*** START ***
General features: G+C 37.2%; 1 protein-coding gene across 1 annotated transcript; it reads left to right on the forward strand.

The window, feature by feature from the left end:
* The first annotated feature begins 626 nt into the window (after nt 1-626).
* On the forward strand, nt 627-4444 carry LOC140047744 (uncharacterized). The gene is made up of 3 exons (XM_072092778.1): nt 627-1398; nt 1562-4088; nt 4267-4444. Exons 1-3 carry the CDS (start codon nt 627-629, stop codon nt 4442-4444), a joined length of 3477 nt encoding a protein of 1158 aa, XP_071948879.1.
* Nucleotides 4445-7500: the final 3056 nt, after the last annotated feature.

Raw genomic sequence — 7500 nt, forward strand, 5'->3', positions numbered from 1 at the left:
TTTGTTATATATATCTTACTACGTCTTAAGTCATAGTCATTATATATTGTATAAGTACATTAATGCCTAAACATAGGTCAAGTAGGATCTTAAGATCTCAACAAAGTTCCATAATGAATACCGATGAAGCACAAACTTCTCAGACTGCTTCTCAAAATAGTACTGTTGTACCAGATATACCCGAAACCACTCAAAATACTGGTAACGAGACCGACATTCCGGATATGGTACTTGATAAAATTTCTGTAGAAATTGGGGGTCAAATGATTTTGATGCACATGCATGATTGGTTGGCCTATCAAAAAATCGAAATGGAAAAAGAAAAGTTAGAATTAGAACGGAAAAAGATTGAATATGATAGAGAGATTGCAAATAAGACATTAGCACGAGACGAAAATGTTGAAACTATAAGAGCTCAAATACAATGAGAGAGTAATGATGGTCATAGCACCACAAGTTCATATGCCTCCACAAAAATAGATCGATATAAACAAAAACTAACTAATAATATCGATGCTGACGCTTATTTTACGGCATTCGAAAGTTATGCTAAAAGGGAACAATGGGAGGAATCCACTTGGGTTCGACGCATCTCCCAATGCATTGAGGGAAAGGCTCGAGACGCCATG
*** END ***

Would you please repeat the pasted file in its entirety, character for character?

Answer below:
General features: G+C 37.2%; 1 protein-coding gene across 1 annotated transcript; it reads left to right on the forward strand.

The window, feature by feature from the left end:
* The first annotated feature begins 626 nt into the window (after nt 1-626).
* On the forward strand, nt 627-4444 carry LOC140047744 (uncharacterized). The gene is made up of 3 exons (XM_072092778.1): nt 627-1398; nt 1562-4088; nt 4267-4444. Exons 1-3 carry the CDS (start codon nt 627-629, stop codon nt 4442-4444), a joined length of 3477 nt encoding a protein of 1158 aa, XP_071948879.1.
* Nucleotides 4445-7500: the final 3056 nt, after the last annotated feature.

Raw genomic sequence — 7500 nt, forward strand, 5'->3', positions numbered from 1 at the left:
TTTGTTATATATATCTTACTACGTCTTAAGTCATAGTCATTATATATTGTATAAGTACATTAATGCCTAAACATAGGTCAAGTAGGATCTTAAGATCTCAACAAAGTTCCATAATGAATACCGATGAAGCACAAACTTCTCAGACTGCTTCTCAAAATAGTACTGTTGTACCAGATATACCCGAAACCACTCAAAATACTGGTAACGAGACCGACATTCCGGATATGGTACTTGATAAAATTTCTGTAGAAATTGGGGGTCAAATGATTTTGATGCACATGCATGATTGGTTGGCCTATCAAAAAATCGAAATGGAAAAAGAAAAGTTAGAATTAGAACGGAAAAAGATTGAATATGATAGAGAGATTGCAAATAAGACATTAGCACGAGACGAAAATGTTGAAACTATAAGAGCTCAAATACAATGAGAGAGTAATGATGGTCATAGCACCACAAGTTCATATGCCTCCACAAAAATAGATCGATATAAACAAAAACTAACTAATAATATCGATGCTGACGCTTATTTTACGGCATTCGAAAGTTATGCTAAAAGGGAACAATGGGAGGAATCCACTTGGGTTCGACGCATCTCCCAATGCATTGAGGGAAAGGCTCGAGACGCCATG